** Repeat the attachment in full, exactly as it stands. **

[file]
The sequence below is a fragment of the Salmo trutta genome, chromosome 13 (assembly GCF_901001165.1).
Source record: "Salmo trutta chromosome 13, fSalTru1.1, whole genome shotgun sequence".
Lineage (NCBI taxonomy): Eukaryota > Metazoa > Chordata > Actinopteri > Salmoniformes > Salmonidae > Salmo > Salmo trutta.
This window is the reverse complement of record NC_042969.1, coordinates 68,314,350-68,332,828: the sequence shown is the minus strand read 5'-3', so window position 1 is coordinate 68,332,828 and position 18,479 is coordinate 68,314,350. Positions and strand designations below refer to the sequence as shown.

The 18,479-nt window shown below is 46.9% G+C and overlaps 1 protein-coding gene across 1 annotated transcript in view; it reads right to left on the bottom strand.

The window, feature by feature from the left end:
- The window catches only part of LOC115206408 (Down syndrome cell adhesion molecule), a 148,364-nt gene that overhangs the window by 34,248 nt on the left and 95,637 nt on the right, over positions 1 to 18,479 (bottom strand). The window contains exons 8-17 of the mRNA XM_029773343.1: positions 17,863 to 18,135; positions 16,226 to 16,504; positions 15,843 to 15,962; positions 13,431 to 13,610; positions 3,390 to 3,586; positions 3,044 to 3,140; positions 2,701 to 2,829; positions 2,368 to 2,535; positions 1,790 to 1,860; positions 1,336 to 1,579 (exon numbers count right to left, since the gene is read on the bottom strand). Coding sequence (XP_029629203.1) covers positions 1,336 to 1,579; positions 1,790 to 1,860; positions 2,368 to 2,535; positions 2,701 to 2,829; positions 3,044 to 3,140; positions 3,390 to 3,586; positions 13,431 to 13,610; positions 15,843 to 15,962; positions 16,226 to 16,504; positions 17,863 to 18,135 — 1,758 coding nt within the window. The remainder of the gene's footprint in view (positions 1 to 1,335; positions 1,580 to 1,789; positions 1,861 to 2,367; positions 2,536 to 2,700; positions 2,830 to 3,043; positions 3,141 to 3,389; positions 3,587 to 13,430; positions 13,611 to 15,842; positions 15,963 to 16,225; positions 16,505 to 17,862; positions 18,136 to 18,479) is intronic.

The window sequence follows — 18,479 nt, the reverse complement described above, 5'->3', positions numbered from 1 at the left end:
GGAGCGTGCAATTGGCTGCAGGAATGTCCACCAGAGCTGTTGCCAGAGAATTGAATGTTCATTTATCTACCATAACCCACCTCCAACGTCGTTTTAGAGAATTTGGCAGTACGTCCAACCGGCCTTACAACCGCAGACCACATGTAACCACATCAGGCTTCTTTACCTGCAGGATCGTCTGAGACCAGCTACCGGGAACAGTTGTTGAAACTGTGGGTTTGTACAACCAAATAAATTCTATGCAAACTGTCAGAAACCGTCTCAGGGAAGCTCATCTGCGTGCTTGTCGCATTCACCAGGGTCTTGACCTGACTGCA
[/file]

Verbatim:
The sequence below is a fragment of the Salmo trutta genome, chromosome 13 (assembly GCF_901001165.1).
Source record: "Salmo trutta chromosome 13, fSalTru1.1, whole genome shotgun sequence".
Lineage (NCBI taxonomy): Eukaryota > Metazoa > Chordata > Actinopteri > Salmoniformes > Salmonidae > Salmo > Salmo trutta.
This window is the reverse complement of record NC_042969.1, coordinates 68,314,350-68,332,828: the sequence shown is the minus strand read 5'-3', so window position 1 is coordinate 68,332,828 and position 18,479 is coordinate 68,314,350. Positions and strand designations below refer to the sequence as shown.

The 18,479-nt window shown below is 46.9% G+C and overlaps 1 protein-coding gene across 1 annotated transcript in view; it reads right to left on the bottom strand.

The window, feature by feature from the left end:
- The window catches only part of LOC115206408 (Down syndrome cell adhesion molecule), a 148,364-nt gene that overhangs the window by 34,248 nt on the left and 95,637 nt on the right, over positions 1 to 18,479 (bottom strand). The window contains exons 8-17 of the mRNA XM_029773343.1: positions 17,863 to 18,135; positions 16,226 to 16,504; positions 15,843 to 15,962; positions 13,431 to 13,610; positions 3,390 to 3,586; positions 3,044 to 3,140; positions 2,701 to 2,829; positions 2,368 to 2,535; positions 1,790 to 1,860; positions 1,336 to 1,579 (exon numbers count right to left, since the gene is read on the bottom strand). Coding sequence (XP_029629203.1) covers positions 1,336 to 1,579; positions 1,790 to 1,860; positions 2,368 to 2,535; positions 2,701 to 2,829; positions 3,044 to 3,140; positions 3,390 to 3,586; positions 13,431 to 13,610; positions 15,843 to 15,962; positions 16,226 to 16,504; positions 17,863 to 18,135 — 1,758 coding nt within the window. The remainder of the gene's footprint in view (positions 1 to 1,335; positions 1,580 to 1,789; positions 1,861 to 2,367; positions 2,536 to 2,700; positions 2,830 to 3,043; positions 3,141 to 3,389; positions 3,587 to 13,430; positions 13,611 to 15,842; positions 15,963 to 16,225; positions 16,505 to 17,862; positions 18,136 to 18,479) is intronic.

The window sequence follows — 18,479 nt, the reverse complement described above, 5'->3', positions numbered from 1 at the left end:
GGAGCGTGCAATTGGCTGCAGGAATGTCCACCAGAGCTGTTGCCAGAGAATTGAATGTTCATTTATCTACCATAACCCACCTCCAACGTCGTTTTAGAGAATTTGGCAGTACGTCCAACCGGCCTTACAACCGCAGACCACATGTAACCACATCAGGCTTCTTTACCTGCAGGATCGTCTGAGACCAGCTACCGGGAACAGTTGTTGAAACTGTGGGTTTGTACAACCAAATAAATTCTATGCAAACTGTCAGAAACCGTCTCAGGGAAGCTCATCTGCGTGCTTGTCGCATTCACCAGGGTCTTGACCTGACTGCA